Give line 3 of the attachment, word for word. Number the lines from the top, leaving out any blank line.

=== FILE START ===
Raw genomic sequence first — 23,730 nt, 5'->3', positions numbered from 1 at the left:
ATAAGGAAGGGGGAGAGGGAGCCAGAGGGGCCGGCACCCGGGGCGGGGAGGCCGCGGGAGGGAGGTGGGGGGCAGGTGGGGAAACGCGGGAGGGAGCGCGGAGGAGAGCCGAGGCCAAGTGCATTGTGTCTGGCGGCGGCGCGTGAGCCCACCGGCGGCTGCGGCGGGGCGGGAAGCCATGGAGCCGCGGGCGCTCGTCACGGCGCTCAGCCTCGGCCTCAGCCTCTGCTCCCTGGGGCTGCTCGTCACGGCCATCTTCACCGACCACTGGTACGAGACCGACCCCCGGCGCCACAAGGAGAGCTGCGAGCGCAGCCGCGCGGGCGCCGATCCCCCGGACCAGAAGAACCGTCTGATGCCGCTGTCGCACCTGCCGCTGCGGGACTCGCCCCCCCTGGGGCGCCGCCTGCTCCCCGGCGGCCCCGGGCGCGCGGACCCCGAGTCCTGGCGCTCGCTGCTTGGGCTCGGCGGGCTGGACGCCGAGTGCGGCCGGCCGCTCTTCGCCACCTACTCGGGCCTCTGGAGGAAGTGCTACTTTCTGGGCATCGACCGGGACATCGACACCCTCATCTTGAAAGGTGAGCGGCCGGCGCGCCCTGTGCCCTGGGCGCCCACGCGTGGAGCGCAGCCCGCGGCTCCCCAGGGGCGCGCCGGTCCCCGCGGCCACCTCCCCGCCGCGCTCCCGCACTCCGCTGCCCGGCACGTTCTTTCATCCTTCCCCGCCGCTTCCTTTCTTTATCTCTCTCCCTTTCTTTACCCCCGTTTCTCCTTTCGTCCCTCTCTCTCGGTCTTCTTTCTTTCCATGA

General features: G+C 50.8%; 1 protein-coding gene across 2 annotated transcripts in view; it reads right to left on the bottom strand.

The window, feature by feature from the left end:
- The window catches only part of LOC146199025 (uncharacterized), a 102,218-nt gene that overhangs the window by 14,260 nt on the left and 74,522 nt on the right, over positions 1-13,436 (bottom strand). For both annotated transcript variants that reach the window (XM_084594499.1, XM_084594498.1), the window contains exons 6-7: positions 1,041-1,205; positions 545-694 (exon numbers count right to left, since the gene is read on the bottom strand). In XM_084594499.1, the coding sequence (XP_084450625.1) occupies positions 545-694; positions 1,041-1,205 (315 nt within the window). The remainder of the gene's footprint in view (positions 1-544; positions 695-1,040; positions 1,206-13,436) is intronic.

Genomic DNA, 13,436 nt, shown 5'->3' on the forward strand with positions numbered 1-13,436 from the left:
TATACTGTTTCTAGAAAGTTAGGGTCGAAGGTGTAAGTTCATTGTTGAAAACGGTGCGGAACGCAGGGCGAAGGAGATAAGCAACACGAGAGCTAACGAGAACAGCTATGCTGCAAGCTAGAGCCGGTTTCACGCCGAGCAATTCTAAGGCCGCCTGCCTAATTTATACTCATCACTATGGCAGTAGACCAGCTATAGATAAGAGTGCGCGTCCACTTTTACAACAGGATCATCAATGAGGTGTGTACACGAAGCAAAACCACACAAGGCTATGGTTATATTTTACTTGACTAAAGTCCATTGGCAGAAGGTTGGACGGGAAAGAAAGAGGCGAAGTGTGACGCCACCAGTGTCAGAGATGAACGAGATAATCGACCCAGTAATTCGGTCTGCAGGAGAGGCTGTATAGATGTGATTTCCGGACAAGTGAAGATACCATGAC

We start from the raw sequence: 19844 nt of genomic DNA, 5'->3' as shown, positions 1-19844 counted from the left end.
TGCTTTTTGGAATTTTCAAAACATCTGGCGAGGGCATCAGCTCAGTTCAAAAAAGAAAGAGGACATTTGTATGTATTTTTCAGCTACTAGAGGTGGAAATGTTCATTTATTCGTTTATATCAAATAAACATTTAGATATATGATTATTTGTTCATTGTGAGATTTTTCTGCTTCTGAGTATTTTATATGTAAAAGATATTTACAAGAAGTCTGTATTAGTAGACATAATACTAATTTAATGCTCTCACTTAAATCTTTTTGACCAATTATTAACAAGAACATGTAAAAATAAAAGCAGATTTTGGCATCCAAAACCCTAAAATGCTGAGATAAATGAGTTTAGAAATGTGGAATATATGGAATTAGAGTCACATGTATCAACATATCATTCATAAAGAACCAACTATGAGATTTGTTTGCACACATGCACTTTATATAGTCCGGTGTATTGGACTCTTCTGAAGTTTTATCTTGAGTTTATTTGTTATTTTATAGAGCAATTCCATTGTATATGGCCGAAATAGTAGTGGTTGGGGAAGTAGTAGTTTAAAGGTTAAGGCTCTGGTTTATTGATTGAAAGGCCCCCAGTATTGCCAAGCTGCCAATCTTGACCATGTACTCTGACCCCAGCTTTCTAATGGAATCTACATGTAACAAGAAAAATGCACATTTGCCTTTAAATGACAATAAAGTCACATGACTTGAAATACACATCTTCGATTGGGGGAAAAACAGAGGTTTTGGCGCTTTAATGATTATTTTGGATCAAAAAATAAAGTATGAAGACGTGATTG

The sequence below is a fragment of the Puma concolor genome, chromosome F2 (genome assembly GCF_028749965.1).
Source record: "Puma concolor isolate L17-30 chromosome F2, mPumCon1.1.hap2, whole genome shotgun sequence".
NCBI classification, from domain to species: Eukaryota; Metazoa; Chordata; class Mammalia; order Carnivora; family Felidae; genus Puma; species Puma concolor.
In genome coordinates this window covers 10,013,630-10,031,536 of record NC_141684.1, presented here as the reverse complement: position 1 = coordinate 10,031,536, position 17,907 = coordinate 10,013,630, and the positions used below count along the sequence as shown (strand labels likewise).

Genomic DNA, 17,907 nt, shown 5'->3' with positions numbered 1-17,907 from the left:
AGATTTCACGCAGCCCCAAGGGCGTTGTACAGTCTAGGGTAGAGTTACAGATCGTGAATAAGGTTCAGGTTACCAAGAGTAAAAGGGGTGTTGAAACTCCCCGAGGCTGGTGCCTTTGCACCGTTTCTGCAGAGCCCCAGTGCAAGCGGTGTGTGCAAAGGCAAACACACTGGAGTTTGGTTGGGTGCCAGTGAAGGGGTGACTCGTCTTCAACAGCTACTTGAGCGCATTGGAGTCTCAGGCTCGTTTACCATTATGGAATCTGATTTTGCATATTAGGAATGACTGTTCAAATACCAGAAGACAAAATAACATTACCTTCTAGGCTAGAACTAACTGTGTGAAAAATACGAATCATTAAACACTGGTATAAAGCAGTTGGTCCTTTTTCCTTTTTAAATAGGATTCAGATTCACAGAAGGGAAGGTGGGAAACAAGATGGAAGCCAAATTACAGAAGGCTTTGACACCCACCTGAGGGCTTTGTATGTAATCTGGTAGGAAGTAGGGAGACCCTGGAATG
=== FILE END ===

General features: G+C 50.8%; 1 protein-coding gene across 2 annotated transcripts in view; it reads right to left on the bottom strand.